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How to be 100% sure you are not opening a dangerous attachment

  If you are in the market for some new employees then you may be receiving quite a few emails

How to be 100% sure you are not opening a dangerous attachment

 

If you are in the market for some new employees then you may be receiving quite a few emails daily on the subject, but here is one to avoid:

 

In this case the user is viewing email using Microsoft Outlook. If we have a closer look by clicking the attachment ONCE we can see that the document suggests us opening the document fully and enabling editing:

 

Anything that asks you to enable content or enable editing is likely containing trouble. Microsoft Office Word and other Office documents can contain code that can harm your computer and that should be avoided. The above is not a function of Microsoft Word it is simply the page they have created to try and persuade you to enable their code.

Let's go over a few quick checks that we can use to decide if we like this or not anyway:

1. Before even thinking about the attachment, look at the sender address: Karen Baltzley <Dempsey@crediblesons.com> These addresses do not make any sense, as the spammer has not thought to align the email address with the display name of the sender - this is spam. We can also see that the attachment author is someone called ojeawlbgnpbgmob which is unlikely to be a real name.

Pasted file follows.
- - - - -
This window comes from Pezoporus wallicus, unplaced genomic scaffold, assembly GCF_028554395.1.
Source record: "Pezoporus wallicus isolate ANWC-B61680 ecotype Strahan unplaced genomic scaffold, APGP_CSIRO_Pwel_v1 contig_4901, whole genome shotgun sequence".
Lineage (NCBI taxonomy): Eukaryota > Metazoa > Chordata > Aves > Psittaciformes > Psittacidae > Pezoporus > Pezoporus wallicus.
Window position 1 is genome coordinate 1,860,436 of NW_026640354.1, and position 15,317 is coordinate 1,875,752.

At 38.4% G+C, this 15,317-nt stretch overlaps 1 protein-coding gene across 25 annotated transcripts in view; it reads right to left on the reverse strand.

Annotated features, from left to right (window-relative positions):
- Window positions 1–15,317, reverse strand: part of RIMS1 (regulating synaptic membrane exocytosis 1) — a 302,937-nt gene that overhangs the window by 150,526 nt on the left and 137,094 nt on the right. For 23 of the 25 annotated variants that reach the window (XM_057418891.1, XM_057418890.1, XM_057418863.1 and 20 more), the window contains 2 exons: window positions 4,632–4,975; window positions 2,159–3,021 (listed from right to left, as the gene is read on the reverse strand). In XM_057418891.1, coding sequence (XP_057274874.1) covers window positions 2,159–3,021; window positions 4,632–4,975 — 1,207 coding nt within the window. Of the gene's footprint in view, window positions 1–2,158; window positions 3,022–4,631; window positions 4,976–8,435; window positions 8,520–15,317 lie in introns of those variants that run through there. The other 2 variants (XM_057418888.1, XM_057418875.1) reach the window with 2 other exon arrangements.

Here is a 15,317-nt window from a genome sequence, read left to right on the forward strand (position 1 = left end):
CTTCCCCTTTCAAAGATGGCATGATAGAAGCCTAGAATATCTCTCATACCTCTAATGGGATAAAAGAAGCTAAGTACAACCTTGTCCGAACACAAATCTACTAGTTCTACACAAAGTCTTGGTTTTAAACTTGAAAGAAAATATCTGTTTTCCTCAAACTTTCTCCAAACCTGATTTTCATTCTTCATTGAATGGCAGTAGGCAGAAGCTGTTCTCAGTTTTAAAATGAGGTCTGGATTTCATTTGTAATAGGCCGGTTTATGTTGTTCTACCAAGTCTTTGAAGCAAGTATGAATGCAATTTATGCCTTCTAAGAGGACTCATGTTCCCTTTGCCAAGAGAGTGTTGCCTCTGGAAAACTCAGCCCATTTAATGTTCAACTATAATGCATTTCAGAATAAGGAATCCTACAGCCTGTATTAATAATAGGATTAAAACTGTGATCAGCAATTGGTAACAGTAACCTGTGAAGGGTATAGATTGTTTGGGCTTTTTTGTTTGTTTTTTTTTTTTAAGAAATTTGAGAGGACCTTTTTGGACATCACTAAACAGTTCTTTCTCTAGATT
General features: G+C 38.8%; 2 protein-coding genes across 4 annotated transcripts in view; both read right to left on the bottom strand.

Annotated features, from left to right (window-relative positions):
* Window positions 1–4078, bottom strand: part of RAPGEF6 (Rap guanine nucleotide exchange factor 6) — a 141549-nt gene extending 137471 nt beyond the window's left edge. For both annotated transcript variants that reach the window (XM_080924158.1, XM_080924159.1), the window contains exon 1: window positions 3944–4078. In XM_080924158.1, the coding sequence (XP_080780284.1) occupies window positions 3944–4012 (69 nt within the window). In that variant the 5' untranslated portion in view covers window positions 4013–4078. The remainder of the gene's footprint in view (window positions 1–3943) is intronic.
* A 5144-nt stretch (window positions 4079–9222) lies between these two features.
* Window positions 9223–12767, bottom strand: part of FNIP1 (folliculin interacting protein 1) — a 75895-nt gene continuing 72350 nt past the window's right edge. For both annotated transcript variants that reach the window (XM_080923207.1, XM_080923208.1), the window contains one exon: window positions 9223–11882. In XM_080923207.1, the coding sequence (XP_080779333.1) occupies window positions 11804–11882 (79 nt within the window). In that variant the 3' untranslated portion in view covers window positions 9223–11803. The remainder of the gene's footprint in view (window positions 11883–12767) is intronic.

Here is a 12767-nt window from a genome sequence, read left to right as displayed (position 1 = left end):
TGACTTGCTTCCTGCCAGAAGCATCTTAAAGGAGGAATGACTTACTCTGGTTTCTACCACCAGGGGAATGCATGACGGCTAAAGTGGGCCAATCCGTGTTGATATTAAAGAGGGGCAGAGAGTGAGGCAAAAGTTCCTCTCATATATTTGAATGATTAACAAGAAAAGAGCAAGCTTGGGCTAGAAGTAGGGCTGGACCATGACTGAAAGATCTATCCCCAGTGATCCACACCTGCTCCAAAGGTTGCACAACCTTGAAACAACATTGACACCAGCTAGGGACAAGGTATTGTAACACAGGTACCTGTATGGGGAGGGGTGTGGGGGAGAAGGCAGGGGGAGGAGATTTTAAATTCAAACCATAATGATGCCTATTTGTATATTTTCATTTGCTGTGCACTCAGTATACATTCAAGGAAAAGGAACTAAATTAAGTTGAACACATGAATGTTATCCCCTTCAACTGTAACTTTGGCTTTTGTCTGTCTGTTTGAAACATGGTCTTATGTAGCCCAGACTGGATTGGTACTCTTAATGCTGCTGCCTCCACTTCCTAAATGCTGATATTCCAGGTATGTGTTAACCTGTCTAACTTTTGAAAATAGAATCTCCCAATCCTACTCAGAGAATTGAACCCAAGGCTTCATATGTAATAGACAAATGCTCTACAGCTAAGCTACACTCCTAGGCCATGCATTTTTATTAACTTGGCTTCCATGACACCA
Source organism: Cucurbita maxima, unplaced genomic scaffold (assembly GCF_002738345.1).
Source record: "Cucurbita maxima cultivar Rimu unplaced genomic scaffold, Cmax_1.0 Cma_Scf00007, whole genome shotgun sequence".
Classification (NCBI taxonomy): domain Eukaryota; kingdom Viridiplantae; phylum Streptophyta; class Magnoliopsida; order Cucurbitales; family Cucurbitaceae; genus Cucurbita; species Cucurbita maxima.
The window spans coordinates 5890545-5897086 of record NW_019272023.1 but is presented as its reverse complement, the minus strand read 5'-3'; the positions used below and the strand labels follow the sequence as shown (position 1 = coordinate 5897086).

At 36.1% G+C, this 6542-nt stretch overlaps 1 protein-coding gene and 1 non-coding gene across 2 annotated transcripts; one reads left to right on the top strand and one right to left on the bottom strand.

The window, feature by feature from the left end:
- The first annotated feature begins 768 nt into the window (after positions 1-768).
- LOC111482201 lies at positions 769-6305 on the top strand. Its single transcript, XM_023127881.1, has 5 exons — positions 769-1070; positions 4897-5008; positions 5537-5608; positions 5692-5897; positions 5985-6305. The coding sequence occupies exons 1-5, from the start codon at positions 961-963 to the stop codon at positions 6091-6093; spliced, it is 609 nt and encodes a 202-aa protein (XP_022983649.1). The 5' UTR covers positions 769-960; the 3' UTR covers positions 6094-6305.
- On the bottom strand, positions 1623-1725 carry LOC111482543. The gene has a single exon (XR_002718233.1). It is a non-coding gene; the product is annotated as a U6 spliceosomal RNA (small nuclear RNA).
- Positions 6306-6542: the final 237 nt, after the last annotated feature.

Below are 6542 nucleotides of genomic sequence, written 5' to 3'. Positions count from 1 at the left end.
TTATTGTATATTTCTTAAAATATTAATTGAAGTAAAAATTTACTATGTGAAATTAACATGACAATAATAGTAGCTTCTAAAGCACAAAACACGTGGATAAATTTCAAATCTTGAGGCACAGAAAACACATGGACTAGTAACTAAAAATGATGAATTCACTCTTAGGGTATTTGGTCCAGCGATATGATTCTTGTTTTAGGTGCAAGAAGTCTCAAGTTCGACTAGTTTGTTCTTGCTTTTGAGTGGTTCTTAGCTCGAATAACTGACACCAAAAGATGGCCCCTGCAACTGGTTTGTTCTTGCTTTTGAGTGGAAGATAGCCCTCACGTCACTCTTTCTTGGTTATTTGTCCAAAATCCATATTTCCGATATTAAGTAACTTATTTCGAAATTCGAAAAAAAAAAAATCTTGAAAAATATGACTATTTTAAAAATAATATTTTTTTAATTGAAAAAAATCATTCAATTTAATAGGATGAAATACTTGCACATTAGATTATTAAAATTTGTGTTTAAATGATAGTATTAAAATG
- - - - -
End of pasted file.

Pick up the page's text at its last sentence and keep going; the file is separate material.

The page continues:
2. Look at the signing of the email - because these spammers send email by volume they do not want to enter any text by which your IT team can filter their messages out, and so they only want to use generic words. As a result they have not signed the email Karen Baltzley, they have just left it blank - this is spam.

3. Reply to the message instead of opening the attachment if you are in any doubt - this is a great way of being 100% sure. Spammers do not send email from proper addresses, this would open them to the risk of being traced or tracked down. So if they are a spammer, the email will just bounce back an error message. If you have any doubt at all reply to the email.

4. Lastly, the risk inherent in Microsoft Office documents, what with macros and other code, means that very few legitimate businesses send them unsolicited. Any invoice or quote in a Microsoft Office document format is questionable and you should reply to them asking for a PDF copy that cannot be so easily tampered with.

If you have satisfied yourself with all of the above then you can open an attachment feeling pretty safe, and believe me, it is worth the trouble. You do not want to find yourself buying Bitcoins in the middle of the night trying to decrypt yesterdays work before the boss gets back from their holiday.